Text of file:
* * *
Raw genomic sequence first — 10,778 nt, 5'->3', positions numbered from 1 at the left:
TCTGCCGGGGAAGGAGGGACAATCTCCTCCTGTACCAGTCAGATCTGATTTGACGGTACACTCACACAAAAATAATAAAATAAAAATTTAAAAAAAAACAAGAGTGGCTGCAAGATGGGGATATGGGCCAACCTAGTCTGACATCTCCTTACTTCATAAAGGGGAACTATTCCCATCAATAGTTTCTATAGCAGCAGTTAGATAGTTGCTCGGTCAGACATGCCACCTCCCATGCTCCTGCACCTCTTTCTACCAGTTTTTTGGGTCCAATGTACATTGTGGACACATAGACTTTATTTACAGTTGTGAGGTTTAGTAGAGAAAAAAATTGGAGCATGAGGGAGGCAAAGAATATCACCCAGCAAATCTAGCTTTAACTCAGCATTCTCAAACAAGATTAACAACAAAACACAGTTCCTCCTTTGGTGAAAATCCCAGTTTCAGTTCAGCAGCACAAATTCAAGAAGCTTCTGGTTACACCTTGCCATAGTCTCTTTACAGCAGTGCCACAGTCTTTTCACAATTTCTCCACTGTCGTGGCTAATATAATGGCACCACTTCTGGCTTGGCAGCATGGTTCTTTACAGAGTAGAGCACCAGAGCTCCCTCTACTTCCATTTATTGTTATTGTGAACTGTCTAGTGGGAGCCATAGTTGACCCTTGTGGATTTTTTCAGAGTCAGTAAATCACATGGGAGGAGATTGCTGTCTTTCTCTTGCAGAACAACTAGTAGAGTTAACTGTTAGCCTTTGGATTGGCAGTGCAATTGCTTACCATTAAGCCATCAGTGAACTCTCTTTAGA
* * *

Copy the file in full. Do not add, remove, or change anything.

Raw genomic sequence first — 10,778 nt, 5'->3', positions numbered from 1 at the left:
TCTGCCGGGGAAGGAGGGACAATCTCCTCCTGTACCAGTCAGATCTGATTTGACGGTACACTCACACAAAAATAATAAAATAAAAATTTAAAAAAAAACAAGAGTGGCTGCAAGATGGGGATATGGGCCAACCTAGTCTGACATCTCCTTACTTCATAAAGGGGAACTATTCCCATCAATAGTTTCTATAGCAGCAGTTAGATAGTTGCTCGGTCAGACATGCCACCTCCCATGCTCCTGCACCTCTTTCTACCAGTTTTTTGGGTCCAATGTACATTGTGGACACATAGACTTTATTTACAGTTGTGAGGTTTAGTAGAGAAAAAAATTGGAGCATGAGGGAGGCAAAGAATATCACCCAGCAAATCTAGCTTTAACTCAGCATTCTCAAACAAGATTAACAACAAAACACAGTTCCTCCTTTGGTGAAAATCCCAGTTTCAGTTCAGCAGCACAAATTCAAGAAGCTTCTGGTTACACCTTGCCATAGTCTCTTTACAGCAGTGCCACAGTCTTTTCACAATTTCTCCACTGTCGTGGCTAATATAATGGCACCACTTCTGGCTTGGCAGCATGGTTCTTTACAGAGTAGAGCACCAGAGCTCCCTCTACTTCCATTTATTGTTATTGTGAACTGTCTAGTGGGAGCCATAGTTGACCCTTGTGGATTTTTTCAGAGTCAGTAAATCACATGGGAGGAGATTGCTGTCTTTCTCTTGCAGAACAACTAGTAGAGTTAACTGTTAGCCTTTGGATTGGCAGTGCAATTGCTTACCATTAAGCCATCAGTGAACTCTCTTTAGA